Talk:Animal Enterprise Terrorism Act
March 10, 2010
I have reverted the deletion of sourced material. Please do not delete sourced material. If you wish to add additional material that is properly sourced to address a counter-claim then please propose such additions.
Thank you! lisa AT prwatch.org
Having examined the back and forth about this article, I think it appropriate to focus this page about domestic legislation on the U.S. experience.
Lisa Graves, Executive Director of the Center for Media and Democracy, publisher of SourceWatch lisa AT prwatch.org
I have put a lot of work into this article. It was basically a cut and paste job with no critical analysis, taken from a government website. I removed the following addition by Scotty:
- "However a U.K. animal rights group has attempted to murder 80 people with rat poison covered razor blades. Southern Poverty Law Center  Fall 2002 Also in the UK, a member of the ALF, Donald Currie had planted bombs at the doorsteps of people involved with animal research Esther Addley  December 8, 2006
I reverted the above because it was ridiculously and incorrectly referred to as an "attempted murder". It was also inaccurately described (razor blades were sent through the mail). There is no question that this incident was not life threatening. (Aside from the obvious fact that this it was not an "attempted murder", no person or group was charged with "attempted murder".) The second incident referred to an incendiary device designed to cause property damage. There were no injuries in either incident. It's been pretty well established that there has been property damage and other types of incidents associated with animal rights extremism. However, there has not been serious injury, death or a serious murder attempt associated with it, which was the point being made. I don't think this is the article to go tit for tat. There has actually been fatal violence against activists, which was not included in the article. There is of course, massive, systemic violence in all animal industries, which was not included in the article either. It is far more graphic, tragic and upsetting than the chance of cutting your finger. Most violence against activists goes under reported and under prosecuted or even non-prosecuted. See also animal activists who have been injured or killed. Virtually all animal abuse goes unreported and non-prosecuted. At this time, activists are serving prison sentences for posting information on a website, as mentioned in the article.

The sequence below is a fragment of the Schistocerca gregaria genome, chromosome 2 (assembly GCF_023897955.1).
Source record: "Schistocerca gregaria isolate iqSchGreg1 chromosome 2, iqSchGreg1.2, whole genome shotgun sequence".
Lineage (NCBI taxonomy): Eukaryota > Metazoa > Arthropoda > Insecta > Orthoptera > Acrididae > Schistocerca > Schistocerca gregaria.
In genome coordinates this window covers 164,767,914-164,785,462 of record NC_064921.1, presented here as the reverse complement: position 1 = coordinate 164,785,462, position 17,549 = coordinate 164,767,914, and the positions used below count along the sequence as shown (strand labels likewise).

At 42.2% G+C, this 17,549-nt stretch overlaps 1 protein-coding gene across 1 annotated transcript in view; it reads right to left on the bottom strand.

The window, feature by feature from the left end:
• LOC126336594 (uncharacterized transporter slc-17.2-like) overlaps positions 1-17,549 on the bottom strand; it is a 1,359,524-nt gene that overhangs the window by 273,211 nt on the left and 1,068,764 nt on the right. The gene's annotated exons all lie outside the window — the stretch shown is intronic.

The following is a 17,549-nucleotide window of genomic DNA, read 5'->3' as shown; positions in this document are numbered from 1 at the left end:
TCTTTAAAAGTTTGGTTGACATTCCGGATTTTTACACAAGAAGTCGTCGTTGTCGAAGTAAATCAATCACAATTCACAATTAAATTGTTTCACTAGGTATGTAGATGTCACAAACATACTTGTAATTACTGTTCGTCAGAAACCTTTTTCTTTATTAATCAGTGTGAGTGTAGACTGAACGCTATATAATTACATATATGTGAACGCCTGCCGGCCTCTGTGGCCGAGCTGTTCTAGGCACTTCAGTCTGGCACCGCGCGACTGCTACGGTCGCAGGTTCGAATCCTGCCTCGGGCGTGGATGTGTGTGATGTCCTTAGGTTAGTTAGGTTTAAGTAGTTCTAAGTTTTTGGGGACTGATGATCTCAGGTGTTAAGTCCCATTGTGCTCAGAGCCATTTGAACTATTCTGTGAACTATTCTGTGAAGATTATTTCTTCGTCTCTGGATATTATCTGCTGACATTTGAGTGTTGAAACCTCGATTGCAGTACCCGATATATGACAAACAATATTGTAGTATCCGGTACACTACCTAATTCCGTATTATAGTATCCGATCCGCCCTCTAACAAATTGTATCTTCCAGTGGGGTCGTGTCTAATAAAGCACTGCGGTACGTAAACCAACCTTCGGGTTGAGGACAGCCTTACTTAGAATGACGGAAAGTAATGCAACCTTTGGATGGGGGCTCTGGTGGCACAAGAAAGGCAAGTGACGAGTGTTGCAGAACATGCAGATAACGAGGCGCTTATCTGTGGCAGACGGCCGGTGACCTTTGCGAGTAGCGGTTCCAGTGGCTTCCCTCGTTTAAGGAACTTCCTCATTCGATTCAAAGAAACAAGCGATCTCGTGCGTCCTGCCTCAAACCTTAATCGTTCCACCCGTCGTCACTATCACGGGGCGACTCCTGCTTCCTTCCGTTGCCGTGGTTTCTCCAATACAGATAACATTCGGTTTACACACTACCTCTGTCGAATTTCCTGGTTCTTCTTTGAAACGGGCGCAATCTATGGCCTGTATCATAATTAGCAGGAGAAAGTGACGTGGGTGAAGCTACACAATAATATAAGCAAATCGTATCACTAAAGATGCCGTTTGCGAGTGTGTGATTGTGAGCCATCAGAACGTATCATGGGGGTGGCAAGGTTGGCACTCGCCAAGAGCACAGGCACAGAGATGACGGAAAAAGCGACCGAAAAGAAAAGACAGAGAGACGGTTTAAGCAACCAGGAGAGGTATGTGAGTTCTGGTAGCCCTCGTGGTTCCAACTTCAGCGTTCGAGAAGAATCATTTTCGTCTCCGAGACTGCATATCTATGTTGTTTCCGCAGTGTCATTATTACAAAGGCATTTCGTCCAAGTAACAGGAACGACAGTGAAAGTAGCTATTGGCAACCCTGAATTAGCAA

On further examination, I also have to wonder about the credibility of these articles, especially the Southern Poverty Law Center article. They both heavily reference Huntingdon Life Sciences, without giving a single clue as to why it has inspired 3 decades of sustained contempt. The SPLC even quotes Washington lobbyist Frankie Trull, who runs three industry funded groups that profit off animal testing and other animal industries. Ms. Trull has done more to heap misery upon their already miserable lives than any one, single person. She was instrumental in blocking reforms to the AWA, as mentioned in the AETA article. See also NABR & the Animal Welfare Act. However, she is described by SPLC as:
- "president of the Foundation for Biomedical Research, which promotes "humane and responsible" animal testing."